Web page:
The phenomenon of “citizen jihadists” travelling to Syria has prompted European countries to take preventive measures as they try to stop them joining the civil war, aiming to prevent young Muslims becoming radicalized and posing a threat to their home country.
British police have started to reach out to Muslim women in an attempt to prevent young people going to fight in Syria, while France has unveiled a plan to stop youths joining jihad. Meanwhile, the Netherlands has warned that militants returning from Syria posed a security threat to Europe.
British counter-terrorism officials yesterday launched a national campaign to raise awareness of the risks of travelling to Syria, especially for those who just want to offer humanitarian aid. The campaign was prompted by an increase in the number of Britons caught travelling or returning from Syria, from 25 arrests last year to 40 in the first three months of 2014. Several of those arrested were subsequently charged with terrorism-related offences.
“We are increasingly concerned about the numbers of young people who have or are intending to travel to Syria to join the conflict,” said Helen Ball, senior national coordinator for counter-terrorism. “We want to ensure that people, particularly women, who are concerned about their loved ones are given enough information about what they can do to prevent this from happening.”
The International Center for the Study of Radicalization at King’s College London estimates that between 200 and 366 British nationals have gone to Syria to participate in the conflict.
Police will hold meetings across Britain with women from different community groups, charity workers and government officials involved in preventing extremism. A leaflet has been prepared outlining the risks of travelling to Syria, which will be handed out at airports and ports.
New measures in France
France announced measures on April 23, aiming to deter youths from joining the ranks of jihadists in Syria. The measures include a system for allowing suspicious parents, and perhaps teachers, to tip off authorities. Those suspected of wanting to become a foreign fighter will have their passport withdrawn and their name put in a European security data base.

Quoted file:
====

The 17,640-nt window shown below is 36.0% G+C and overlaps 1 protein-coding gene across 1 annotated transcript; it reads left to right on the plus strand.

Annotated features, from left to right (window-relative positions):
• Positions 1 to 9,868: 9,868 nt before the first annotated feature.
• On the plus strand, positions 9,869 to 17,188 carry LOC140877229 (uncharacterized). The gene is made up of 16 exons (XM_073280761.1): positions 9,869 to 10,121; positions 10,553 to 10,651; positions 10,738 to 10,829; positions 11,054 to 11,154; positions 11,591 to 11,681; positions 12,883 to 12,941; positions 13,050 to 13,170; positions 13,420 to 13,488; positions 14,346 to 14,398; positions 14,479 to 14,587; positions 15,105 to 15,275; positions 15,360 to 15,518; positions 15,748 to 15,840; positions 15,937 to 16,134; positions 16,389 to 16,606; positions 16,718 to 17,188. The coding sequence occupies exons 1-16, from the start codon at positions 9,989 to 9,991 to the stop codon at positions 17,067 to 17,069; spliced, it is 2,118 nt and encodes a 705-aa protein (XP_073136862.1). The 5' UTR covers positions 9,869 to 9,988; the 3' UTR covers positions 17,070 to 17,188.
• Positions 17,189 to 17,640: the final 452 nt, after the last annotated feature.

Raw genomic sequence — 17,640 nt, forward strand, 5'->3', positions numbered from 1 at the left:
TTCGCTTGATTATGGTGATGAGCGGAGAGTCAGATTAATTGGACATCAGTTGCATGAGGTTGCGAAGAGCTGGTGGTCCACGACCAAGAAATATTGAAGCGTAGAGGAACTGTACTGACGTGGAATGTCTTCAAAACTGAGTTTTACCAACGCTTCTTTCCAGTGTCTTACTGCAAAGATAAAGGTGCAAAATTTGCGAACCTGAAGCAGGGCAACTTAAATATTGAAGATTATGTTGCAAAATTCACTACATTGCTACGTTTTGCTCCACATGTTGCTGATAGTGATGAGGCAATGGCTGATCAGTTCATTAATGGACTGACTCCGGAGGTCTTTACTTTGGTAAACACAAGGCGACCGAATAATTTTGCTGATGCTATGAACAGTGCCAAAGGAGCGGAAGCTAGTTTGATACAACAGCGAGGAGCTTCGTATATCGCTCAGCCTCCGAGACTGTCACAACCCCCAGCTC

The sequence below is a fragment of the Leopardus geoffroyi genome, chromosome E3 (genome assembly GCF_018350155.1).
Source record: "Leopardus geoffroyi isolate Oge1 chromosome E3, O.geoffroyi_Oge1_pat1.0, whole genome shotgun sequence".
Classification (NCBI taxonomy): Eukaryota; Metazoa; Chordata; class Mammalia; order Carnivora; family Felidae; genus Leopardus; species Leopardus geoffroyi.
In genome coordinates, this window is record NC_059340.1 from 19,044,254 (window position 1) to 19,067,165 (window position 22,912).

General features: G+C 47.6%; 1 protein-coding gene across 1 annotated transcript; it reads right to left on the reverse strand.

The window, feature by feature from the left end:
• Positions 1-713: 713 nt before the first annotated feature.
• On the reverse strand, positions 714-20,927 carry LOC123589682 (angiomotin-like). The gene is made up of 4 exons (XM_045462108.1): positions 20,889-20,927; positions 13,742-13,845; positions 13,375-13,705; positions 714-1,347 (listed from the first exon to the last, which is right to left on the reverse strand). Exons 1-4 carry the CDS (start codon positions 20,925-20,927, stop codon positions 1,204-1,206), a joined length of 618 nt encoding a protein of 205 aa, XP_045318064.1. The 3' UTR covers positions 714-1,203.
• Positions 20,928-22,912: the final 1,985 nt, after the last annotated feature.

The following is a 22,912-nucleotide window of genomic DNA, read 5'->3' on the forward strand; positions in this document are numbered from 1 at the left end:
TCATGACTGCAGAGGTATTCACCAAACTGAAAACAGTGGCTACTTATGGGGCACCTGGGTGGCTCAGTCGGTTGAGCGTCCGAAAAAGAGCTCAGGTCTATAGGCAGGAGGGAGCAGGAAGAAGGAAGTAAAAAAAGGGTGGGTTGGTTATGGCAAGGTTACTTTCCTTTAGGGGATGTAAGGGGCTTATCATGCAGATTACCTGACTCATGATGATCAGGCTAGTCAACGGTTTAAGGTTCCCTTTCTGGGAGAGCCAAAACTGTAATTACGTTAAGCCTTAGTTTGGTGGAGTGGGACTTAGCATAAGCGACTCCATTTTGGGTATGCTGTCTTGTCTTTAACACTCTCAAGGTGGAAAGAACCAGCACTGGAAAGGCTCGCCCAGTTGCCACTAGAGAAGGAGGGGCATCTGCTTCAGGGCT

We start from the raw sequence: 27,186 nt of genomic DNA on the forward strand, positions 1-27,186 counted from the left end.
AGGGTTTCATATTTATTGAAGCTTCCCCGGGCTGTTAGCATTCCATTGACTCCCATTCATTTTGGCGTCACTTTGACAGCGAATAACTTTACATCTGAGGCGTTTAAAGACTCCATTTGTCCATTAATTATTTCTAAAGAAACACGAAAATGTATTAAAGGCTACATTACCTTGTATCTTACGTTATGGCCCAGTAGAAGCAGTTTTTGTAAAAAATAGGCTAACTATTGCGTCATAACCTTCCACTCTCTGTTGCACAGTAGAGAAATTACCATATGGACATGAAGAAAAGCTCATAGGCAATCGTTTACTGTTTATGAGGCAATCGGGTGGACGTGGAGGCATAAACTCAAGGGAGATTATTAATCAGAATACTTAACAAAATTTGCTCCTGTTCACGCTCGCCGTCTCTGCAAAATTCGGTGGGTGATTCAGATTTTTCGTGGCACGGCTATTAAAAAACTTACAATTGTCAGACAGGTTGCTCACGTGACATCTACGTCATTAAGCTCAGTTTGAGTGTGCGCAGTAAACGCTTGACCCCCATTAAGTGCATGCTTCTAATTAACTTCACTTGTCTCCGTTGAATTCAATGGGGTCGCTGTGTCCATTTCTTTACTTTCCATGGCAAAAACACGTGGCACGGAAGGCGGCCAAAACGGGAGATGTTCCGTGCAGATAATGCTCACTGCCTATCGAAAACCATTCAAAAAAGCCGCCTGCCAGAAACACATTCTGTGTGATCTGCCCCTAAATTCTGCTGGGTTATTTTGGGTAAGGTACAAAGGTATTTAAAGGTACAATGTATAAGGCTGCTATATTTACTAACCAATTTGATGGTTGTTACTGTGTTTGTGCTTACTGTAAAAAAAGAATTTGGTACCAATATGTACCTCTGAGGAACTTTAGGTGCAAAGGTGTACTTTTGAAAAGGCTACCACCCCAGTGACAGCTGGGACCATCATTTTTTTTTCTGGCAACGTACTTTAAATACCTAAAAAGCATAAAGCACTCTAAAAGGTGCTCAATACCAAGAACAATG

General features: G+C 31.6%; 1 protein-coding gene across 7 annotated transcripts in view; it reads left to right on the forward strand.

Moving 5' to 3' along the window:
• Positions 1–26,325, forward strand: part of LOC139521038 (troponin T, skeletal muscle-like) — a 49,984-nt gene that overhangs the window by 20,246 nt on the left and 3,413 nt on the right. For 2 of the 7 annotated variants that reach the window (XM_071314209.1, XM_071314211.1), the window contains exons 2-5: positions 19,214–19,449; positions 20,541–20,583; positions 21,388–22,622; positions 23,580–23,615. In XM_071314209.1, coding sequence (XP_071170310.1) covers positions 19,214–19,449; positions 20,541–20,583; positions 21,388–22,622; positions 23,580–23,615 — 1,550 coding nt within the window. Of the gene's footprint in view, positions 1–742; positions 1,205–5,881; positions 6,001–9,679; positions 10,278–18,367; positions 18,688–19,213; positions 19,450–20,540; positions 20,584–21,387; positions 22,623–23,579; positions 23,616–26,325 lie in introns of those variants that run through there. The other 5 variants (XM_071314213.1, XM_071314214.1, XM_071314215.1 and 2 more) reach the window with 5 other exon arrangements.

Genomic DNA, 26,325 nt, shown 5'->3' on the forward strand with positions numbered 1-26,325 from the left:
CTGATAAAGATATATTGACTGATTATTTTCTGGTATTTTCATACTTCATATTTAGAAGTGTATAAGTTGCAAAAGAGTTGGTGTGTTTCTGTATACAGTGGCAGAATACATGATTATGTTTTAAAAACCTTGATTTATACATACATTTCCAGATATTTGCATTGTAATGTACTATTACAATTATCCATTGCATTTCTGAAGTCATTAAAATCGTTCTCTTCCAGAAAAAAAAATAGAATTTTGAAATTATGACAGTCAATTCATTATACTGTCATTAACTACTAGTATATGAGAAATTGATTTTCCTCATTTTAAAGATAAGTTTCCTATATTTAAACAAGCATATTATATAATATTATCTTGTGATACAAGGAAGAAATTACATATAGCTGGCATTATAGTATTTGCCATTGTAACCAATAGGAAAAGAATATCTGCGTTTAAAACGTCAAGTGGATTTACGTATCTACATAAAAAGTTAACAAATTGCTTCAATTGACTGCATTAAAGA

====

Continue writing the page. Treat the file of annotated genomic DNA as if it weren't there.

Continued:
France believes it has more of its young people joining the Syria fighting than any other European nation. The government said April 23 that nearly 300 French people are currently in Syria, 130 are in transit and 130 others have returned home after one or more tours in Syria. Another 25 French citizens or residents have died on the battlefield. In total, 740 people have been identified as belonging to Syrian networks.
Interior Minister Bernard Cazeneuve said the plans include preventive measures and “repressive elements aimed at dismantling networks that expose our country to risks.” Speaking after a Cabinet meeting that approved the plans, Cazeneuve said France had “the will to use all means to identify recruiters and suppliers of hatred on the Internet, and dismantle the networks.”
France plans to create an alert system for parents who fear their children are at risk of taking up jihad. Parents would contact the Interior Ministry, which would mobilize social services and the educational system.
Belgium to host conference on homegrown Syrian fighters
Several other European countries have been dealing to varying degrees with the phenomenon of citizen jihadists. Belgium is hosting an international conference on homegrown Syrian fighters May 8. Belgium says about 150 of its citizens are in Syria. The country has set up programs in sensitive towns to improve cooperation among authorities and designated a “prevention specialist” in 29 towns. A national prevention cell brings together police, experts and social workers in an outreach similar to France’s proposals.
The Netherlands’ annual intelligence report, released April 23, put the number of Dutch in Syria last year at more than 100, with 10 dead, including a suicide bomber. About 30 have returned and are being monitored, it said. The country also warned militants returning from Syria posed a security threat to Europe and said two Dutch citizens had carried out suicide attacks in Syria and Iraq in the past six months.
Germany also recently opened three outreach centers. A German former rapper who joined jihadists fighting in Syria was reported dead this week by jihadist sources, but hours later some retracted the claim, saying he was still alive.